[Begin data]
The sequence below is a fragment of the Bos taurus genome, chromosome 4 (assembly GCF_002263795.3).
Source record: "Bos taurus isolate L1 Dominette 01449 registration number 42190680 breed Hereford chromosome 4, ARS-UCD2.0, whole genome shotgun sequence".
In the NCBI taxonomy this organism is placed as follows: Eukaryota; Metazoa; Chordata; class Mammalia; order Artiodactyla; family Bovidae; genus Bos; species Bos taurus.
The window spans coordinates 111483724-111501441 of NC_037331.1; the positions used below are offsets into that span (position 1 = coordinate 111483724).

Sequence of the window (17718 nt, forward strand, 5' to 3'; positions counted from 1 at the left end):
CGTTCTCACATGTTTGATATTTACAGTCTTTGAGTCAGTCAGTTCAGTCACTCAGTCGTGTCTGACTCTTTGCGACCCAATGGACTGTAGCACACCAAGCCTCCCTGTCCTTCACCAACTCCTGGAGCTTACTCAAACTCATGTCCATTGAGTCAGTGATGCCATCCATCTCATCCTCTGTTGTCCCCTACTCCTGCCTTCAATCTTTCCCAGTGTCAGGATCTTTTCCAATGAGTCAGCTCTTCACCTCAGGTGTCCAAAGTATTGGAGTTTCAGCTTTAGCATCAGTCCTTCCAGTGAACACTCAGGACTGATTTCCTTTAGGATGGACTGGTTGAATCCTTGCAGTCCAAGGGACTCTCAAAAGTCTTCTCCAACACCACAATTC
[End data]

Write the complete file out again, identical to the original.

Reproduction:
The sequence below is a fragment of the Bos taurus genome, chromosome 4 (assembly GCF_002263795.3).
Source record: "Bos taurus isolate L1 Dominette 01449 registration number 42190680 breed Hereford chromosome 4, ARS-UCD2.0, whole genome shotgun sequence".
In the NCBI taxonomy this organism is placed as follows: Eukaryota; Metazoa; Chordata; class Mammalia; order Artiodactyla; family Bovidae; genus Bos; species Bos taurus.
The window spans coordinates 111483724-111501441 of NC_037331.1; the positions used below are offsets into that span (position 1 = coordinate 111483724).

Sequence of the window (17718 nt, forward strand, 5' to 3'; positions counted from 1 at the left end):
CGTTCTCACATGTTTGATATTTACAGTCTTTGAGTCAGTCAGTTCAGTCACTCAGTCGTGTCTGACTCTTTGCGACCCAATGGACTGTAGCACACCAAGCCTCCCTGTCCTTCACCAACTCCTGGAGCTTACTCAAACTCATGTCCATTGAGTCAGTGATGCCATCCATCTCATCCTCTGTTGTCCCCTACTCCTGCCTTCAATCTTTCCCAGTGTCAGGATCTTTTCCAATGAGTCAGCTCTTCACCTCAGGTGTCCAAAGTATTGGAGTTTCAGCTTTAGCATCAGTCCTTCCAGTGAACACTCAGGACTGATTTCCTTTAGGATGGACTGGTTGAATCCTTGCAGTCCAAGGGACTCTCAAAAGTCTTCTCCAACACCACAATTC